We use the elementary patterns detected by the algorithm to construct a Voronoi graph, which reflects the topology of the environment. Technically, the Voronoi graph or the Voronoi diagram of an environment is made up of points equidistant to existing obstacles, and thus serves as a roadmap [ 38 , 39 ]. This is a useful representation if the exact positions of the wireless sensors and the map of the environment are missing, typically in scenarios where the deployment is fast and requires minimum manual intervention.

In our implementation, every sensor is shown as a node in this graph, and once the elementary T-patterns [ i , j ] are found, they are simply joined by an edge. For a better visualization, we used the following pruning process. Assume node i and node j are connected with a T-pattern. The edge that represents this pattern is pruned, if there exists a node k that has stronger T-patterns to both node i and node j.

Lecture 13 Time Series Analysis

The strength of the pattern is reflected by the likelihood ratio of the means of the two Gaussians that model the inter-event times. A higher ratio is indicative of a stronger peak, and consequently, a stronger relation. The pruning process considers patterns sequentially, sorted by ascending pattern strength. Figure 5 a shows a map of the environment and the superposed Voronoi graph. The circles indicate approximate sensor locations, and the connection links indicate the elementary patterns.

Activation of sensors shown with light colours is a good predictor of the next related event. By using the T-patterns, we can try to predict events based on the activation of a given sensor.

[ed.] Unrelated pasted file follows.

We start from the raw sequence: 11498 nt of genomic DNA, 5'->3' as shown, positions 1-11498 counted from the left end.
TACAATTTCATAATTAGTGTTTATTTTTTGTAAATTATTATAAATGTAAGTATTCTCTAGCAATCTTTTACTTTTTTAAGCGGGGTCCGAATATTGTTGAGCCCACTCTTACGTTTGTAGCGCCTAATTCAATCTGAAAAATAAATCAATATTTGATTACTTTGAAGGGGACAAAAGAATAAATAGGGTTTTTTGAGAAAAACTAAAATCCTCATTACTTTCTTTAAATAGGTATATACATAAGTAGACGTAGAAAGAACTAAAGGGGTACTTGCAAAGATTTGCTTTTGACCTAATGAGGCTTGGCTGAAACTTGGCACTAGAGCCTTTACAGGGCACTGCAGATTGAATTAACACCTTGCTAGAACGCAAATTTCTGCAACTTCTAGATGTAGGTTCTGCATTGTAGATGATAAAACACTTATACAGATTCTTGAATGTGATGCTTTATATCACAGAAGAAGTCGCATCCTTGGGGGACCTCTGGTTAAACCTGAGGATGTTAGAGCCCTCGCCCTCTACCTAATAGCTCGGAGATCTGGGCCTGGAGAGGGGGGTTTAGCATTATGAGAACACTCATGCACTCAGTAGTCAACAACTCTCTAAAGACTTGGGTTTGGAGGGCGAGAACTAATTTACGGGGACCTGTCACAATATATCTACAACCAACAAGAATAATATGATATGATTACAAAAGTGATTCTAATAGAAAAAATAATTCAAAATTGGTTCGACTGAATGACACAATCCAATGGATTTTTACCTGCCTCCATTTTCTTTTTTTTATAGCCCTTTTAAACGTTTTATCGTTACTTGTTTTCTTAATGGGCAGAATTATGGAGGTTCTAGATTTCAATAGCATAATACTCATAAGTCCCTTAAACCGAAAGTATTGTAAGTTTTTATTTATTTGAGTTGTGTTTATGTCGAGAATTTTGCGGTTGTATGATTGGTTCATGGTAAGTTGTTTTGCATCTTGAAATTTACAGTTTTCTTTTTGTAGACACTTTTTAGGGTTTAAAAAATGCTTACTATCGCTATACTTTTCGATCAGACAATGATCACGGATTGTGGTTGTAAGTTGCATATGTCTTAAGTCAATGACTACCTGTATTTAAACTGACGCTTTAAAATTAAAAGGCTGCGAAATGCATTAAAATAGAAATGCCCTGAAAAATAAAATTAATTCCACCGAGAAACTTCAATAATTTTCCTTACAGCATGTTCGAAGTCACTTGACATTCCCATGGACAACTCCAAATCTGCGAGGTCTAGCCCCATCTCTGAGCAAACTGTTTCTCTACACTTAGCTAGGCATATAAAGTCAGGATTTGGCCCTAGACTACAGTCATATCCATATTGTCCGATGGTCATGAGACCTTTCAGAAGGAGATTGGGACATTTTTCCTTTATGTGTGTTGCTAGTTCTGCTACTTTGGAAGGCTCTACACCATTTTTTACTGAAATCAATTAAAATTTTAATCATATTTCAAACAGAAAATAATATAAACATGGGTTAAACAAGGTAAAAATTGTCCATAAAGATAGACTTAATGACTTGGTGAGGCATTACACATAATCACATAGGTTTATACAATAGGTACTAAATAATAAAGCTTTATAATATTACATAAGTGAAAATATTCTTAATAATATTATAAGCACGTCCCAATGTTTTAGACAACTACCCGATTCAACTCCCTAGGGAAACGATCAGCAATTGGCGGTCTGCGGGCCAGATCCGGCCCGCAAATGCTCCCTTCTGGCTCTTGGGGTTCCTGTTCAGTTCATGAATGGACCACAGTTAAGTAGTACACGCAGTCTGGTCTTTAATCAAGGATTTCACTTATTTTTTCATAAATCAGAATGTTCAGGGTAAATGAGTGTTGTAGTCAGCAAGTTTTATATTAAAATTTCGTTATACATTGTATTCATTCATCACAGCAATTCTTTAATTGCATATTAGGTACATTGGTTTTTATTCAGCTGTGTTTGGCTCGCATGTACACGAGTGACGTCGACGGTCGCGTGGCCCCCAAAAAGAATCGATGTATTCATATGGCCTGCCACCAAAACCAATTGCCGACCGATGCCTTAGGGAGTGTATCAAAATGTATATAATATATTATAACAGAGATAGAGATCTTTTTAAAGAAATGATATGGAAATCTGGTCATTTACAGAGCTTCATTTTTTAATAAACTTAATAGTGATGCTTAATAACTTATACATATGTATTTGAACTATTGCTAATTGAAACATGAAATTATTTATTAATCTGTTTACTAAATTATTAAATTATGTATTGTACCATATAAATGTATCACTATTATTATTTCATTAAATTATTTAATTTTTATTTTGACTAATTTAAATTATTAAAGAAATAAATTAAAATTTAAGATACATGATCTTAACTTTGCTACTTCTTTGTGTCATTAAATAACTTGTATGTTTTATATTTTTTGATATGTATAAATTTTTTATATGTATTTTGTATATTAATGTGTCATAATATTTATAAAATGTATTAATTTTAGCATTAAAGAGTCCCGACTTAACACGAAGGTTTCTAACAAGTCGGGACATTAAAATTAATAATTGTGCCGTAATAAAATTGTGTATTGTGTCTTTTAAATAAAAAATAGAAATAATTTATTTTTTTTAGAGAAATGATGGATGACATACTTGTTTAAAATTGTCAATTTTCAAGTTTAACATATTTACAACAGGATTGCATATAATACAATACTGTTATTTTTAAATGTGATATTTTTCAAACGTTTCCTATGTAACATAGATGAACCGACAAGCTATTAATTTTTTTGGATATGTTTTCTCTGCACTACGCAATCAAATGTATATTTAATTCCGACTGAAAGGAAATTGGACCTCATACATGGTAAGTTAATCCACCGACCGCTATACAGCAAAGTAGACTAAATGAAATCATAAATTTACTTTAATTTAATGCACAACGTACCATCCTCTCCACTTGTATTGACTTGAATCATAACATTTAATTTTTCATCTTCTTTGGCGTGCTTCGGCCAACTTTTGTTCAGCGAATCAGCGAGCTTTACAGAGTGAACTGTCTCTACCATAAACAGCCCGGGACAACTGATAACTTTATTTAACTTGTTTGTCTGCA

This is actually more powerful than predicting the next event in the system, as we can give a temporal window i. From the learned set of patterns, we select the two strongest T-patterns for each sensor i. For each sensor activation of the test set, we looked at the two best T-patterns, and checked the corresponding critical intervals given by two standard deviations for the expected events. If at least one event was detected, the prediction was counted as a success. As the number of sensors increased in time, we did not take into account activations from sensors that were missing in the training data. It is also possible to analyse the prediction success sensor by sensor. Figure 5 b links prediction success to the sensor locations.

For some locations e. Recent progress in sensor technology makes it necessary to create algorithms that are capable of discovering structure in large-scale and possibly heterogeneous sensor systems. In this paper we have reviewed existing methodologies for the discovery of temporal patterns in sensor data. We have proposed two improvements to the basic T-pattern methodology referred to in this text as GMM T-patterns that significantly improve the performance.

Experiments show that T-patterns outperform the compression-based techniques and the proposed improvements independence testing and GMM-modelling of correlation times yield more reliable results. We have applied the modified T-pattern algorithm on a recently published challenging dataset, consisting of binary motion sensor activations. We have shown that the proposed GMMTPat method significantly reduces the temporal complexity, even when contrasted to variants of T-pattern approach that are several orders of magnitude faster than the original.

We have shown the effect of Bonferroni adjustment in eliminating spurious patterns. We have also assessed the prediction accuracy, in which the detected patterns are used to predict the firing of the next sensor in the pattern, and automatic construction of the Voronoi graph, which is a proximity-based physical map of the environment.